See on Scoop.it – EVF NEWS FEED
At least 17 NHS hospitals have banned front line staff from wearing the veil, The Telegraph has learned, as ministers called for new guidelines to ensure all patients can have “face to face” contact with those who care for them.
The Government last night ordered a review of all health service policies on workers’ uniforms. It will ask professional regulators to draw up clear rules so that communication with patients is always given priority over the right of a nurse or doctor to wear a veil.
It follows indications from David Cameron that he would support public sector bodies wishing to ban staff from covering their faces. MPs have called for a national debate on the issue.
An investigation by The Telegraph has found 17 NHS hospitals across five NHS trusts which have already quietly instituted a ban on front line staff wearing the niqab — a full veil which covers the face — while in contact with patients.
There are 160 NHS trusts in England. With no national guidance, the vast majority make no such ruling, leaving decisions to the discretion of local managers. In some cases, uniform policies specifically state that the veil can be worn by front line staff for religious reasons.
Dr Dan Poulter, the health minister, has ordered a review of all current health care guidance on the issue and asked clinical regulators to draw up clear rules to ban the wearing of the face veil by health care staff while they are in contact with patients.
He told The Telegraph: “I am proud of the rich ethnic diversity of our health care workforce and support appropriate religious and cultural freedoms, but a vital part of good patient care is effective verbal and non-verbal communication.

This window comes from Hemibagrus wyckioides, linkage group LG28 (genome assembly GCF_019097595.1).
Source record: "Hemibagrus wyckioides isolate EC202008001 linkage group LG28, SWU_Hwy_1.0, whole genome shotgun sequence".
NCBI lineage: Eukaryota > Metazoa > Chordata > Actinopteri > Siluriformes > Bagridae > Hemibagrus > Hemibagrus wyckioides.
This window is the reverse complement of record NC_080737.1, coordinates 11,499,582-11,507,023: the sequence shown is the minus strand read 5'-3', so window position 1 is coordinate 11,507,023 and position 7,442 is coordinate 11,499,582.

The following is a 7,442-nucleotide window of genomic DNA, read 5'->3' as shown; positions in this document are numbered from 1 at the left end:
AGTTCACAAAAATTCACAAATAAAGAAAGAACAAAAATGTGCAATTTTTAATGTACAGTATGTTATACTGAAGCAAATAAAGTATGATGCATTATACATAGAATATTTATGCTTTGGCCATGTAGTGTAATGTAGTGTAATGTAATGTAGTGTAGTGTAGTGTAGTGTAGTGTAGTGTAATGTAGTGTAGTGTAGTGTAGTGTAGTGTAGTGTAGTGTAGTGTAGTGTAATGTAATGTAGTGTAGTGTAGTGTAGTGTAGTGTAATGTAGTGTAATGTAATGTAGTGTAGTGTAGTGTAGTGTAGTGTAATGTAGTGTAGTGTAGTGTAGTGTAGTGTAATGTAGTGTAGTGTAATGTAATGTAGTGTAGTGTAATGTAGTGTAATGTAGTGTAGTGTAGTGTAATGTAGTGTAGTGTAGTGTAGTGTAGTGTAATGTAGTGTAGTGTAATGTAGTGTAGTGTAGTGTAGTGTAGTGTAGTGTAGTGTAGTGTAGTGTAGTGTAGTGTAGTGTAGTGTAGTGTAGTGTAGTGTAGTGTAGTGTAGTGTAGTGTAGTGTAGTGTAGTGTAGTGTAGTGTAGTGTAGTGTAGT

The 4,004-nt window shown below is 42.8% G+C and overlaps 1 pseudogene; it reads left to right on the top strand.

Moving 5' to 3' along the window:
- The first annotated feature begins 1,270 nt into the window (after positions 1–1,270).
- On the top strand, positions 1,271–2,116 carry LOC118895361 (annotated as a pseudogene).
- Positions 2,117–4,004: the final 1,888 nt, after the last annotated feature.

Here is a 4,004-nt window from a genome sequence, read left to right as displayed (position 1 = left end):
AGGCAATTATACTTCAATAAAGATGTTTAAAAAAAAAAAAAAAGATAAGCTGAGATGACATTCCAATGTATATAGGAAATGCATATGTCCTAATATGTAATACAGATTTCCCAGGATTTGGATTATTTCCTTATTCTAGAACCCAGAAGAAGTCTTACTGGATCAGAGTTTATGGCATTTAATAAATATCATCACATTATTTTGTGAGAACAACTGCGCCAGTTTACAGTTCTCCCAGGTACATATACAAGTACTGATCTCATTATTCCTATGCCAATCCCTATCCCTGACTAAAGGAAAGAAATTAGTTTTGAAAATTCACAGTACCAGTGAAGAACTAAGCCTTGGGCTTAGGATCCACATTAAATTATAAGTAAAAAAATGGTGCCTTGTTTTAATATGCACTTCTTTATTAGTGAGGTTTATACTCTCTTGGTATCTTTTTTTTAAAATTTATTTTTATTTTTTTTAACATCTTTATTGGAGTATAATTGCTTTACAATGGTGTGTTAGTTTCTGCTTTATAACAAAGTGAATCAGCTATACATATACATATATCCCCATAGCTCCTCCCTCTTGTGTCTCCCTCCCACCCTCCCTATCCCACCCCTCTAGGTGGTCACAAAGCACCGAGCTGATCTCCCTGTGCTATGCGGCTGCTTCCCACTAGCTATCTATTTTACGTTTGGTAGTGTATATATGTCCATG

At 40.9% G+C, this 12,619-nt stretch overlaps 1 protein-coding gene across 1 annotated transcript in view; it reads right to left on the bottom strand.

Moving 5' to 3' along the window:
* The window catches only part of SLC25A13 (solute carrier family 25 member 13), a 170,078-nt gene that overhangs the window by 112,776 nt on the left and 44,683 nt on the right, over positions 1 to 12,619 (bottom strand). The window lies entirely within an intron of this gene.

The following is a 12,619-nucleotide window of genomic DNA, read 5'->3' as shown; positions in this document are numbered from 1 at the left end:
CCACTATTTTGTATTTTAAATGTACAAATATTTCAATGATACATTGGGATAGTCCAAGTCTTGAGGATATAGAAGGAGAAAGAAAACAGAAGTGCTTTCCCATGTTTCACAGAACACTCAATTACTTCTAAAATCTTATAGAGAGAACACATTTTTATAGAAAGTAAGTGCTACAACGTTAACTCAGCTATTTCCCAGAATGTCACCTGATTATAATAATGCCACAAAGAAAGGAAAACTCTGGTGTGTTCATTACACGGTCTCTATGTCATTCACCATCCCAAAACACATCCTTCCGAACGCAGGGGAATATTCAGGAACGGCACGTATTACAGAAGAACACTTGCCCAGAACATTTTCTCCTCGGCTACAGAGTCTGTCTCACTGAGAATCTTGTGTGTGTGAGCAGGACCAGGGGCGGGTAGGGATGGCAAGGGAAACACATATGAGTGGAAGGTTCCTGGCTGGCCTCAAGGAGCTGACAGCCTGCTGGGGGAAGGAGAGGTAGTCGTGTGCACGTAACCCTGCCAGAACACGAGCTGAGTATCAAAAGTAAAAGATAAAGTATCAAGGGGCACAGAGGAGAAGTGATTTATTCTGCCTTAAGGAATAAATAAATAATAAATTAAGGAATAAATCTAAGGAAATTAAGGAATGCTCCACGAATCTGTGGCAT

“Being unable to see a health care professional’s face can be a barrier to good and empathetic communication with patients and their families. That is why I am writing to all health care regulators to ask them to look into this matter and to review their professional regulations, to ensure that there is always appropriate face to face contact between health care professionals and their patients.”
Earlier this week, Jeremy Browne, the Home Office Minister, called for a national debate on the issue, but on Tuesday, Theresa May, the Home Secretary, said it was not the role of the state to tell women what to wear. Their interventions came after a district judge ruled that a Muslim woman must remove her veil while giving evidence, saying that the issue had the potential to drive a “coach and horses” through centuries of justice.
The Telegraph investigation found that the 17 NHS hospitals had clear policies stating that front line staff should not be allowed to cover their faces while in direct contact with patients.
Some went further, to say that face veils should not be worn in situations where communication is essential, such as training.
Many of the hospitals which have introduced explicit restrictions are in parts of the country that have high Muslim populations, such as East London, and Bradford and Dewsbury in Yorkshire.